‘Chubby’ from The Little Rascals Gets a Headstone After 76 Years

The quintessentially American Our Gang series may have followed the fictional adventures of a playful group of children, but the real biography of one of its young stars was a bit more tragic

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Circa 1930, the kids from 'Our Gang' are stopped by a policeman for underage driving

Our Gang, the short-film series better known as The Little Rascals, starred dozens of child actors who skated through the hilarious antics of growing up in the Great Depression era. While their adventures were wholly fictional, they often underscored the difficulty of being young then, and most installments of the series concluded with a happy ending. The actual life story of one of the series’ young stars, though, was markedly more tragic. Norman Chaney, a Baltimore native who played the portly character aptly nicknamed Chubby from 1929 to 1931, died at only 21 years old and lay buried with an unmarked gravestone — until now. On Saturday, a small ceremony commemorated the unveiling of Chaney’s headstone, which comes 76 years after his death, the Baltimore Sun reports.

A group of fans convened at Baltimore Cemetery over the weekend to pay their respects to the child star, who passed away in 1936 after complications from surgery to treat a glandular ailment. Detroit-based rock musician Mikal C.G., an Our Gang enthusiast who led the Saturday service, had spearheaded an online campaign to raise money to purchase tombstones for Chaney and his mother, according to the Baltimore Sun.

“There’s people out there, lots of them all over the world, who remember him very well,” Bob Satterfield, a California high school activities director who helped with the fundraiser, told the Daily Mail in May. “We’re just trying to make this correct, so people can pay homage and leave flowers and gifts.”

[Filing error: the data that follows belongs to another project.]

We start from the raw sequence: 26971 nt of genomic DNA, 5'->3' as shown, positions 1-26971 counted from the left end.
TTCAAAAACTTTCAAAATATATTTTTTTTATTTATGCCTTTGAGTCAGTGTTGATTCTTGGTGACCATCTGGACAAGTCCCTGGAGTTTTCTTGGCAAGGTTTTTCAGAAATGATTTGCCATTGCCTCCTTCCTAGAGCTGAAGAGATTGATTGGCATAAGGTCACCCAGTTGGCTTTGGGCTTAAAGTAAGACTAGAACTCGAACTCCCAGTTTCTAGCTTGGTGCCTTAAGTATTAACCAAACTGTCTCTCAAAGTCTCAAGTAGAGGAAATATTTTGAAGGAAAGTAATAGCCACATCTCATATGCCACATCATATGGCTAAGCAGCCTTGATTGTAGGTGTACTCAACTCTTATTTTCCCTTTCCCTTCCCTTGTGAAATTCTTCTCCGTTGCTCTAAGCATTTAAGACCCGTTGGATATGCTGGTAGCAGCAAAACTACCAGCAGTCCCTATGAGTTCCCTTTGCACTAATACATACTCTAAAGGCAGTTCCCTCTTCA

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The Our Gang series, appearing on television with the title The Little Rascals, began as a collection of silent short films and today is revered as one of the most influential prewar comedies, the Daily Mail points out. The shorts remained popular at the advent of sound production and were some of the first pictures to feature black and white child actors onscreen together.

Chaney and his expressive features became synonymous with his beloved character, who famously attempted to woo his schoolteacher, Ms. Crabtree, in the episode called “Love Business.” Chaney, who stood 3 ft. 11 in. (119 cm) and weighed 113 lb. (51 kg) during his Our Gang tenure, beat out 2,000 other aspiring thespians to replace the original actor in the role of Chubby, the Daily Mail noted. When his contract was not renewed in 1931, he returned to school and grappled with poor health. After Chaney, then 4 ft. 7 in. (140 cm) tall, topped 300 lb. (136 kg), he was diagnosed with a glandular disorder and underwent treatment in 1935, the Examiner reported. His weight dropped, but he became seriously ill and died at his grandparents’ home in May 1936 at the age of 21. He was the first of the Our Gang alumni to die and the only one who did not live to see the end of the series in 1944, the Examiner noted.

His mother couldn’t initially afford a headstone for his grave. But Chaney’s dedicated fans have finally ensured that he will no longer lay anonymously in Section E of the Baltimore Cemetery. And Chaney has finally received his happy ending.

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